In terms of concrete actions, I am hoping that the next Pope should not become a slave to one idea or a single narrative of Catholicism, but should be someone who understands the beauty and richness of diversity and pluralism within the oneness of the Catholic family. If the Christian God is a community of diversity with a rich unity of relationship and oneness of being, the Church which is built on this image, should model her life, teaching, and action on recognizing and celebrating the dignity of differences without sacrificing her true identity. The next Pope should be someone who has the capacity to listen, who is wise with a strong spiritual depth, and who will lead both from the head, but above all from the heart. Catholicism suffers when we essentialize what it means to be Catholic or interpret as normative those traditions, laws or structures which are the product of historical exigencies, cultural factors, and human attempts in the past to meet the challenges of a bygone age. Each generation of Catholics must dig deep into the forces of its history, privileging the resources within the times and taping into the rich positive Christian traditions of the past, to meet the new challenges of the present.

The next Pope must realize that we are now at the beginning of a post-Western Catholicism, and a post-Christian Western society. The ideals of some versions of Catholicism and a defunct Christendom which is a throw-back to Medieval notion of faith, life, and orthodoxy are strange and irrelevant not only to Western Christians today but more so to Christians from the Global South.

The next Pope must, therefore, enter into dialogue with the modern world, and all Catholics especially those from the Global South in order to understand the contextual nature of faith. We do not need a stifling uniformity in the Catholic Church, but a diversity which respects the new narratives of faith which are emerging in places like Brazil, Mexico, Kenya, Nigeria, India, as well as the renewal of faith happening in Mississauga, Lyon, Rimini, and many unheralded but flourishing parishes throughout the world.  The next Pope should seek to learn from the world, and embrace cultural traditions as a friend and not as a foe.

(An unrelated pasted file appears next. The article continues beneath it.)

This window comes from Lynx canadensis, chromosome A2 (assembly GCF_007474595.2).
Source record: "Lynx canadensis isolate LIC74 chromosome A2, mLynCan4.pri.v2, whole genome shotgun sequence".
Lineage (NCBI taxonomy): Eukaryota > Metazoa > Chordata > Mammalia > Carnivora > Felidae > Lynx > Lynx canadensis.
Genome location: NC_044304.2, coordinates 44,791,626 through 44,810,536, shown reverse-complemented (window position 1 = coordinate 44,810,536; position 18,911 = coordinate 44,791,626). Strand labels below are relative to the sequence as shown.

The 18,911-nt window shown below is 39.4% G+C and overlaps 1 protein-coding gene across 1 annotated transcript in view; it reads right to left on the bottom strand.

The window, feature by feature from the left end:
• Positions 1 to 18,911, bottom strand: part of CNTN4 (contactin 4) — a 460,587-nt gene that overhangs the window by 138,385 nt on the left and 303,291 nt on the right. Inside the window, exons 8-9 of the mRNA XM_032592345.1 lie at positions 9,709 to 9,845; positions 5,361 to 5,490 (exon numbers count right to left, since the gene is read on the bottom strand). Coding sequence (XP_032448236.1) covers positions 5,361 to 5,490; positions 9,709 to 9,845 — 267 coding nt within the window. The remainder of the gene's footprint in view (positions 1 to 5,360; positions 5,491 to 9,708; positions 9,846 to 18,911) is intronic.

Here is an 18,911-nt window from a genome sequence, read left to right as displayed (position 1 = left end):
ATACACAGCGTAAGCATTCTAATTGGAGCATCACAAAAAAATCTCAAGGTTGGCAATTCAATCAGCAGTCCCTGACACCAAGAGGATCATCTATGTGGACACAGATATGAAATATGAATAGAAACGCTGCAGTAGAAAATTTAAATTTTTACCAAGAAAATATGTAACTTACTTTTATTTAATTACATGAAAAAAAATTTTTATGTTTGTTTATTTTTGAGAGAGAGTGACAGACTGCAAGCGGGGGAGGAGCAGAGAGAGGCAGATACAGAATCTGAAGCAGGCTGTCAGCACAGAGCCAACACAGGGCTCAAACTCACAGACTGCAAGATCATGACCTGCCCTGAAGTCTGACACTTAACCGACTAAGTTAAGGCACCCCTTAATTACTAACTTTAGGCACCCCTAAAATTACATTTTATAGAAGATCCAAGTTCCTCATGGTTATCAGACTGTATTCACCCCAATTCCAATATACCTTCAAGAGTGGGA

That does not mean that the Catholic Church should embrace all the social experimentations in the modern world. However, it means that the Church must appreciate and respond to the deeper concerns of social change and social movements in the world. There is a convergence of values in the world today in terms of what is needed for human and cosmic flourishing and one expects the next Pope to wholeheartedly embrace global conversations at all levels for the promotion of human rights, for concerted global actions against climate change, for the removal of all discriminatory laws and prejudices against people the world over on account of sex, race, gender, sexuality, religion, ethnicity, economic and social condition. 

The next Pope must also attend to the hurts in the hearts of many Catholics who have suffered from sexual abuse, many divorced and separated Catholics who feel alienated from their church, and many ex-priests, ex-nuns, and ex-Catholics who have given up on the Church because they feel that it is out of touch with their daily realities. 

Indeed, the challenge facing the Catholic Church the world over is to model in her life and teaching, and in the lives of her leaders the simplicity, humility, and love of the poor man of Galilee. The world needs a servant-transformative Pope who will seize the grace of this moment to lift both the Catholic Church, Christianity, and the world to a new level of meaning, value, love, justice, courage, light and hope.

Stan Chu Ilo is Assistant Professor of Religion and Education, Director of Field Education, University of St Michael’s College, University of Toronto, founder Canadian Samaritans for Africa, author, The Church and Development in Africa; Discover your Divine Investment: Path to a Joyful Life.